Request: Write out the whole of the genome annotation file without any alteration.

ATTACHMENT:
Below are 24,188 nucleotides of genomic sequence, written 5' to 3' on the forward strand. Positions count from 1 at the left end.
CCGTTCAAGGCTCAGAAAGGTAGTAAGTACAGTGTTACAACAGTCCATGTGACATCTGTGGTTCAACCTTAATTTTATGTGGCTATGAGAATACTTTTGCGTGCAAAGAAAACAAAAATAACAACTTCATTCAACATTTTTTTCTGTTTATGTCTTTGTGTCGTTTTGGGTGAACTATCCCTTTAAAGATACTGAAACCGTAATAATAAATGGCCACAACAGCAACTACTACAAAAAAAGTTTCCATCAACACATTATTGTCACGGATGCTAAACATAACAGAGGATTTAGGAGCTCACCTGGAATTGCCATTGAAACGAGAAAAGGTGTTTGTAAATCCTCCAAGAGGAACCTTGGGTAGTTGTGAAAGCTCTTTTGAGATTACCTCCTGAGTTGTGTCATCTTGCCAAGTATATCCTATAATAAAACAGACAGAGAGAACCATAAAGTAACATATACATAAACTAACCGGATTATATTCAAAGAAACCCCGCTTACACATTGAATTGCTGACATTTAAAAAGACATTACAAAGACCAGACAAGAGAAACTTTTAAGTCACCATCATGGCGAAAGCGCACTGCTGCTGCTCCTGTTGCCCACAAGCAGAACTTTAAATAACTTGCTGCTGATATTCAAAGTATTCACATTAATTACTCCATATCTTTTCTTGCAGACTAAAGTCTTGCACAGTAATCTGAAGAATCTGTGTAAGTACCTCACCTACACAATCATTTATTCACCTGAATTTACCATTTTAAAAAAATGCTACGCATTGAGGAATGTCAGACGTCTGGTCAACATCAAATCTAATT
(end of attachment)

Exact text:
Below are 24,188 nucleotides of genomic sequence, written 5' to 3' on the forward strand. Positions count from 1 at the left end.
CCGTTCAAGGCTCAGAAAGGTAGTAAGTACAGTGTTACAACAGTCCATGTGACATCTGTGGTTCAACCTTAATTTTATGTGGCTATGAGAATACTTTTGCGTGCAAAGAAAACAAAAATAACAACTTCATTCAACATTTTTTTCTGTTTATGTCTTTGTGTCGTTTTGGGTGAACTATCCCTTTAAAGATACTGAAACCGTAATAATAAATGGCCACAACAGCAACTACTACAAAAAAAGTTTCCATCAACACATTATTGTCACGGATGCTAAACATAACAGAGGATTTAGGAGCTCACCTGGAATTGCCATTGAAACGAGAAAAGGTGTTTGTAAATCCTCCAAGAGGAACCTTGGGTAGTTGTGAAAGCTCTTTTGAGATTACCTCCTGAGTTGTGTCATCTTGCCAAGTATATCCTATAATAAAACAGACAGAGAGAACCATAAAGTAACATATACATAAACTAACCGGATTATATTCAAAGAAACCCCGCTTACACATTGAATTGCTGACATTTAAAAAGACATTACAAAGACCAGACAAGAGAAACTTTTAAGTCACCATCATGGCGAAAGCGCACTGCTGCTGCTCCTGTTGCCCACAAGCAGAACTTTAAATAACTTGCTGCTGATATTCAAAGTATTCACATTAATTACTCCATATCTTTTCTTGCAGACTAAAGTCTTGCACAGTAATCTGAAGAATCTGTGTAAGTACCTCACCTACACAATCATTTATTCACCTGAATTTACCATTTTAAAAAAATGCTACGCATTGAGGAATGTCAGACGTCTGGTCAACATCAAATCTAATT